• Using the fourth quarter prescription drug categories (RXC) mapping document for each benefit year of recalibration data, except for 2017 enrollee-level EDGE data

In addition, CMS discusses considerations of the targeted removal of the mapping of hydroxychloroquine sulfate to Immune Suppressants and Immunomodulators (RXC 09) in the 2018 and 2019 benefit year enrollee-level EDGE data used for the 2023 benefit year model recalibration, as well as the targeted removal of Descovy® from mapping to Anti-HIV Agents (RXC 01) in all three benefit year enrollee-level EDGE datasets used for the 2023 benefit year model recalibration.

CMS also proposes to collect and extract through issuers’ EDGE servers five new data elements including ZIP code, race, ethnicity, individual coverage health reimbursement arrangement (ICHRA) indicator, and a subsidy indicator as part of the required risk adjustment data that issuers must make accessible to HHS in states where HHS is operating the risk adjustment program. CMS also proposes to extract three new data elements issuers already provide through their EDGE servers as part of the required risk adjustment data submissions (plan ID, rating area, and subscriber indicator), and to expand the permitted uses of the risk adjustment data and reports. CMS also proposes a risk adjustment user fee for the 2023 benefit year of $0.22 per member per month.

Finally, CMS proposes to repeal the ability for states to request a reduction in risk adjustment state transfers starting with the 2024 benefit year, while proposing to provide an exception for states that previously requested such flexibility. CMS also is seeking feedback on the requests submitted by Alabama to reduce risk adjustment state transfers in the individual (catastrophic and non-catastrophic risk pools) and small group markets for the 2023 benefit year.

RELATED: Proposed 2022 Payment Notice: What it means for risk adjustment in the ACA marketplace

Makes refinements to HHS-Risk Adjustment Data Validation (HHS-RADV)

CMS plans to refine the HHS-RADV error rate calculation methodology beginning with the 2021 benefit year and beyond as follows:

  • Extend the application of Super HCCs to also apply coefficient estimation groups throughout the HHS-RADV error rate calculation processes
  • Specify that the Super HCCs will be defined separately according to the age group model to which an enrollee is subject
  • Constrain to zero any outlier negative failure rate in a failure rate groups, regardless of whether the outlier issuer has a negative or positive error rate.

HHS and CMS said that they believe that the proposed changes will better align the calculation and application of error rates with the intent of the HHS-RADV program, and as a result will improve the integrity of HHS-RADV and the HHS-operated risk adjustment program.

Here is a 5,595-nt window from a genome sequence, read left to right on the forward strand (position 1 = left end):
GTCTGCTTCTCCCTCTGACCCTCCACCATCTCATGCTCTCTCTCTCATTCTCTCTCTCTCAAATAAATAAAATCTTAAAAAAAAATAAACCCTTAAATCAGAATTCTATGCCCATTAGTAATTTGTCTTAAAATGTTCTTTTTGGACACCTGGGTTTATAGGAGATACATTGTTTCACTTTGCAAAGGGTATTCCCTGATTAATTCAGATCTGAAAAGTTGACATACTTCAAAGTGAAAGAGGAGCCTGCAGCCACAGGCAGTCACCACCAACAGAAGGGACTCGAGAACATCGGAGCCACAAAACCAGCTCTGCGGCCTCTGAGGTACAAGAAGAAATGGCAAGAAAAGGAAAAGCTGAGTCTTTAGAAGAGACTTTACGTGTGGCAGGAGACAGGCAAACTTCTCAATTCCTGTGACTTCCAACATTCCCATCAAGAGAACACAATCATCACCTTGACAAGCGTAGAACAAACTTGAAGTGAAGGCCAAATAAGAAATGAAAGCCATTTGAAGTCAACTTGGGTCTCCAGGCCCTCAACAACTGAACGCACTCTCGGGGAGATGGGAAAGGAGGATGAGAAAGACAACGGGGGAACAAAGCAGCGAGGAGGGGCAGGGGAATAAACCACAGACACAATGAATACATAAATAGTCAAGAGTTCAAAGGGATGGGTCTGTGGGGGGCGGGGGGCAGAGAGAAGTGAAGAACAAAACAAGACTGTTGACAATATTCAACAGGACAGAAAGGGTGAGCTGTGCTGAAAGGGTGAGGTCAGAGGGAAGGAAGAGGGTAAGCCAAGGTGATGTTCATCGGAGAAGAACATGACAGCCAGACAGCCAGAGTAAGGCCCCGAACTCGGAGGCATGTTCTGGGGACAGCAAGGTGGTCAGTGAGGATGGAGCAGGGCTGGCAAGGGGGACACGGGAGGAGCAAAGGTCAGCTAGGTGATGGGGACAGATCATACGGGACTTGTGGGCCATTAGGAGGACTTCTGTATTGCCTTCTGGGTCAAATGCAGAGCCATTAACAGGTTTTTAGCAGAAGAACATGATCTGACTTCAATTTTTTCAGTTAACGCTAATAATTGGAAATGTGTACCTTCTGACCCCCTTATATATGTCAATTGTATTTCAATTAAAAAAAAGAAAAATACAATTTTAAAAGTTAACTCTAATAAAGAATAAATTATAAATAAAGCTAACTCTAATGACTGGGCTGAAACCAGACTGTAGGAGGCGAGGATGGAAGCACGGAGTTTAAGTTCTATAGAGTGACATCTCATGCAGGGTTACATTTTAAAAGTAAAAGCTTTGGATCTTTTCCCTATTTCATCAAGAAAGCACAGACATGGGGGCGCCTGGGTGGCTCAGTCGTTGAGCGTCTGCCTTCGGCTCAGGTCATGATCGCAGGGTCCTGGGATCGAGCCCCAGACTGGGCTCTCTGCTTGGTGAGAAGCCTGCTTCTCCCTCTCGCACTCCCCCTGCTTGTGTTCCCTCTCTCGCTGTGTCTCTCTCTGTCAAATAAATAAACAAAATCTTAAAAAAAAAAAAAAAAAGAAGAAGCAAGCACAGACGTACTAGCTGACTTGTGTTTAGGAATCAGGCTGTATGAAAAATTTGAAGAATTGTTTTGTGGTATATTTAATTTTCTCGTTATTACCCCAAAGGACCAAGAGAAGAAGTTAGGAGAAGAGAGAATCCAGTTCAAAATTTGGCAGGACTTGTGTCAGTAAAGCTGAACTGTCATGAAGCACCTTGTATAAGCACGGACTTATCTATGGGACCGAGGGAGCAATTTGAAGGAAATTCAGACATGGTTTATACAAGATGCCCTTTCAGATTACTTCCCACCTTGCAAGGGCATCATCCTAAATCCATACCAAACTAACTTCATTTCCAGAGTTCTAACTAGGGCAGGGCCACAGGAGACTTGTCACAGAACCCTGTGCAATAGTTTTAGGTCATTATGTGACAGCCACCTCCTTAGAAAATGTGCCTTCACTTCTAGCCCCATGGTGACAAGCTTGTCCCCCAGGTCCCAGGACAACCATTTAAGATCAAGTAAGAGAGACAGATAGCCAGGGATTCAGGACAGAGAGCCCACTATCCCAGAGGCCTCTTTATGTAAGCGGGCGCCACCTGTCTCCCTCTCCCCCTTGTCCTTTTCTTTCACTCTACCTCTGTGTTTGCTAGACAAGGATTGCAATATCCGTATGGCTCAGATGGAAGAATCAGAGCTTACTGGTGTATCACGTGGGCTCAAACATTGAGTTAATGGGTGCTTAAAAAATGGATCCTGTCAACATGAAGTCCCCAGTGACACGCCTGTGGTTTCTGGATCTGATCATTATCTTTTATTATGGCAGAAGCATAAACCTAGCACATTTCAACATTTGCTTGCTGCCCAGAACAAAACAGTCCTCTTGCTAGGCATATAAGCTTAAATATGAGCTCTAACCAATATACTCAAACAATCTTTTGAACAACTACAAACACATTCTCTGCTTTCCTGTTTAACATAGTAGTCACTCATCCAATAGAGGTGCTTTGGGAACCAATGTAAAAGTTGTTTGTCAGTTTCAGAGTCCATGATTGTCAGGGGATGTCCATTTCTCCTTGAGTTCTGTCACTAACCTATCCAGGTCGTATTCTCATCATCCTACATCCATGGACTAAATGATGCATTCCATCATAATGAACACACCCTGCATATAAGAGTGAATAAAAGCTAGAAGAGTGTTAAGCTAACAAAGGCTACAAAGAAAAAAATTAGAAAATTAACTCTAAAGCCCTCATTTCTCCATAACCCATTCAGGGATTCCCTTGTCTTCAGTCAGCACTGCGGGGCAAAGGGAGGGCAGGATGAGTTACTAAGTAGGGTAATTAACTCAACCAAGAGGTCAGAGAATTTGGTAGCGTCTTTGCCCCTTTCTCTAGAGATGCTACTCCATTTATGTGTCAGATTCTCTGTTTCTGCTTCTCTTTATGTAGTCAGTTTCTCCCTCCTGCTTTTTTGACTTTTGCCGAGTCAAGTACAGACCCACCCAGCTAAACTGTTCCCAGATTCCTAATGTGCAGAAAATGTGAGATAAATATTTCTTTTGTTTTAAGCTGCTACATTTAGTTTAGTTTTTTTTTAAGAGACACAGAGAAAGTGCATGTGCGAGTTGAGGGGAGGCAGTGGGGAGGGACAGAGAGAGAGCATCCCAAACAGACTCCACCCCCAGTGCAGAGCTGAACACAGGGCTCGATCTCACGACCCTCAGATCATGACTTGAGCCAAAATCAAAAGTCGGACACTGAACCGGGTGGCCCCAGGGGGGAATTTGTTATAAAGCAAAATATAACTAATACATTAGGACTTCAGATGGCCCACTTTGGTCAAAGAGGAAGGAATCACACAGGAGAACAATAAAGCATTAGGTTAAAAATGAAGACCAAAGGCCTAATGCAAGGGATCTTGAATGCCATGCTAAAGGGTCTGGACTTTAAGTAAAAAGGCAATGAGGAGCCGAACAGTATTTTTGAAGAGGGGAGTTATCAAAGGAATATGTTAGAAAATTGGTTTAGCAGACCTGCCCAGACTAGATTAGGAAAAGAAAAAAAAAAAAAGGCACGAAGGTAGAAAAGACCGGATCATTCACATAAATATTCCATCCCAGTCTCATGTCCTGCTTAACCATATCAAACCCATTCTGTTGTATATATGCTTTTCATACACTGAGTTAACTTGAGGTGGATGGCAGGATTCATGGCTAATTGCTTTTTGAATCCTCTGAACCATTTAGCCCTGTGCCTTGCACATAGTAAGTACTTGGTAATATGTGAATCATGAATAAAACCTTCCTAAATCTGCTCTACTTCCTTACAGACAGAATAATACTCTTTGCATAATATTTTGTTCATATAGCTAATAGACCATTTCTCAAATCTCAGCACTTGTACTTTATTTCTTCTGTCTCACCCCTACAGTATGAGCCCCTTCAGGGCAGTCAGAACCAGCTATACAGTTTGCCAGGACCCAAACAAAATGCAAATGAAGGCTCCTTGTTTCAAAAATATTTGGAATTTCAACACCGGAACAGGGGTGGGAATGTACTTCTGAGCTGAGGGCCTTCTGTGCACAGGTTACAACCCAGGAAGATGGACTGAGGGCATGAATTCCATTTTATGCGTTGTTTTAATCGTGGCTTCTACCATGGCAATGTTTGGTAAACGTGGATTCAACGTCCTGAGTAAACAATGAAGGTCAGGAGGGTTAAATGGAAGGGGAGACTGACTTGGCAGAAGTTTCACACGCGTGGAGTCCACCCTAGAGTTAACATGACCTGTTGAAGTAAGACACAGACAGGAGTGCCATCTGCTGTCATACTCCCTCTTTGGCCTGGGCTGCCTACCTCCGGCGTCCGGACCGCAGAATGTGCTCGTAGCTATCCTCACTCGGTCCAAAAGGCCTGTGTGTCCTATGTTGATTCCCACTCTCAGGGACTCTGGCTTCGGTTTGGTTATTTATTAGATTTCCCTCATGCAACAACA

Issue premium adjustment percentage and payment parameters

CMS will issue the 2023 benefit year premium adjustment percentage, the maximum annual limitation on cost sharing, reduced maximum annual limitation on cost sharing, and the required contribution percentage (payment parameters) in guidance by January 2022, consistent with policy finalized in the 2022 Payment Notice.

Prohibit inclusion of indirect quality improvement activity expenses in medical loss ratio (MLR)

CMS proposes to specify that quality improvement activity expenses may be included for MLR reporting and rebate calculation purposes are only those expenses that are directly related to activities that improve health care quality. Some issuers appropriately include only direct quality improvement activity expenses, such as salaries of the staff performing those functions, while others allocate indirect expenses, such as a portion of overhead, marketing, office space, IT infrastructure, and vendor profits that have no traceable or quantifiable connection to quality improvement activities.

Advanced payments of the premium tax credit (APTC) proration

Beginning in the 2023 benefit year, CMS proposes that all marketplaces – specifically certain state-based marketplaces that have not done so –must prorate APTC due to issuers when an enrollee is enrolled in a particular policy for less than the full coverage month. This would help prevent APTC overpayment that exceeds an enrollee’s premium tax credit and protect the enrollee from potentially incurring additional income tax liability.

RELATED: 2022 Payment Notice: CMS finalizes portion that address consumer costs in the ACA marketplace

Display explanation of QHP recommendations on web broker websites

CMS plans to require web broker websites to display a prominent and clear explanation of the rational for explicit qualified health plans (QHP) recommendations and the methodology for default display of QHPs on their websites (such as alphabetically based on plan name or from lowest to highest premium) to ensure consumers are better able to make informed decisions and shop for and select the plans that best for their needs.

Prohibit QHP advertising on web broker websites

CMS proposes to ban QHP advertising, or otherwise providing the preferred placement in the display of QHPs on the web broker websites based on compensation an agent, broker, or web-broker receives from QHP issuers.

Editor's note: The proposed 2023 payment notice will be published in the Federal Register on January 5, 2022. Comments will be accepted for 30 days. For more information, click to read the announcement, the fact sheet, or the unpublished rule in its entirety.